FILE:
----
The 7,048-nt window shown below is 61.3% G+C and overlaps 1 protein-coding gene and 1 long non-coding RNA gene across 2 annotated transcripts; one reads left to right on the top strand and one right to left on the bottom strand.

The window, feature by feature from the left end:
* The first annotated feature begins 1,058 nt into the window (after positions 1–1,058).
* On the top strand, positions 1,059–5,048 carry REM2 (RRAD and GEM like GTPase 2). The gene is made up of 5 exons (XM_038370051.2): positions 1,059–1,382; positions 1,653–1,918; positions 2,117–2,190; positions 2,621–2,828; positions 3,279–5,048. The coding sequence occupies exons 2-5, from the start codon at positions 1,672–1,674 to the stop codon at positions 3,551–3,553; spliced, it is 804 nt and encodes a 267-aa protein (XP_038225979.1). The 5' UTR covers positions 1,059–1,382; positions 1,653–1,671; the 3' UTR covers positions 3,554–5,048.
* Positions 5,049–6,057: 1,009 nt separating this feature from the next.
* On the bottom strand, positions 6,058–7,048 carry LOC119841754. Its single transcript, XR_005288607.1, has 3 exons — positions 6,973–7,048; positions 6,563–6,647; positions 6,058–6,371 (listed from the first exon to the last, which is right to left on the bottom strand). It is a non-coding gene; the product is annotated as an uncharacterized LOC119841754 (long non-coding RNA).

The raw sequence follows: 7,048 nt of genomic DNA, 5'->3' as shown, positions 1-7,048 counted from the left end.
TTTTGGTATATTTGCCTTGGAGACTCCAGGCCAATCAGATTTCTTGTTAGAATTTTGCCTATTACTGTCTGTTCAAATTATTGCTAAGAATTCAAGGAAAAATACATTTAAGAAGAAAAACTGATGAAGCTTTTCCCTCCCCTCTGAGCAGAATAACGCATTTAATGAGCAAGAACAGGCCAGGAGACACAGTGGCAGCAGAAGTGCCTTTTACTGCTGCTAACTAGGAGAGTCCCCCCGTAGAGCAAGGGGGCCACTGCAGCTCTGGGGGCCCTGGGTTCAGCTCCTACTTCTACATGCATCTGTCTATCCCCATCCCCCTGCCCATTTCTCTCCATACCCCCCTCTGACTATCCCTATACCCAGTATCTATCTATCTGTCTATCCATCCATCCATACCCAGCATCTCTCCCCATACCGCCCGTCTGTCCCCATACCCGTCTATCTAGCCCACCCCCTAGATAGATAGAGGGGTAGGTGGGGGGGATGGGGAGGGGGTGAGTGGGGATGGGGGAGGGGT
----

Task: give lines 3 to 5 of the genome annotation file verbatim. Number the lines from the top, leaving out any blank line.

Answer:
* The first annotated feature begins 1,058 nt into the window (after positions 1–1,058).
* On the top strand, positions 1,059–5,048 carry REM2 (RRAD and GEM like GTPase 2). The gene is made up of 5 exons (XM_038370051.2): positions 1,059–1,382; positions 1,653–1,918; positions 2,117–2,190; positions 2,621–2,828; positions 3,279–5,048. The coding sequence occupies exons 2-5, from the start codon at positions 1,672–1,674 to the stop codon at positions 3,551–3,553; spliced, it is 804 nt and encodes a 267-aa protein (XP_038225979.1). The 5' UTR covers positions 1,059–1,382; positions 1,653–1,671; the 3' UTR covers positions 3,554–5,048.
* Positions 5,049–6,057: 1,009 nt separating this feature from the next.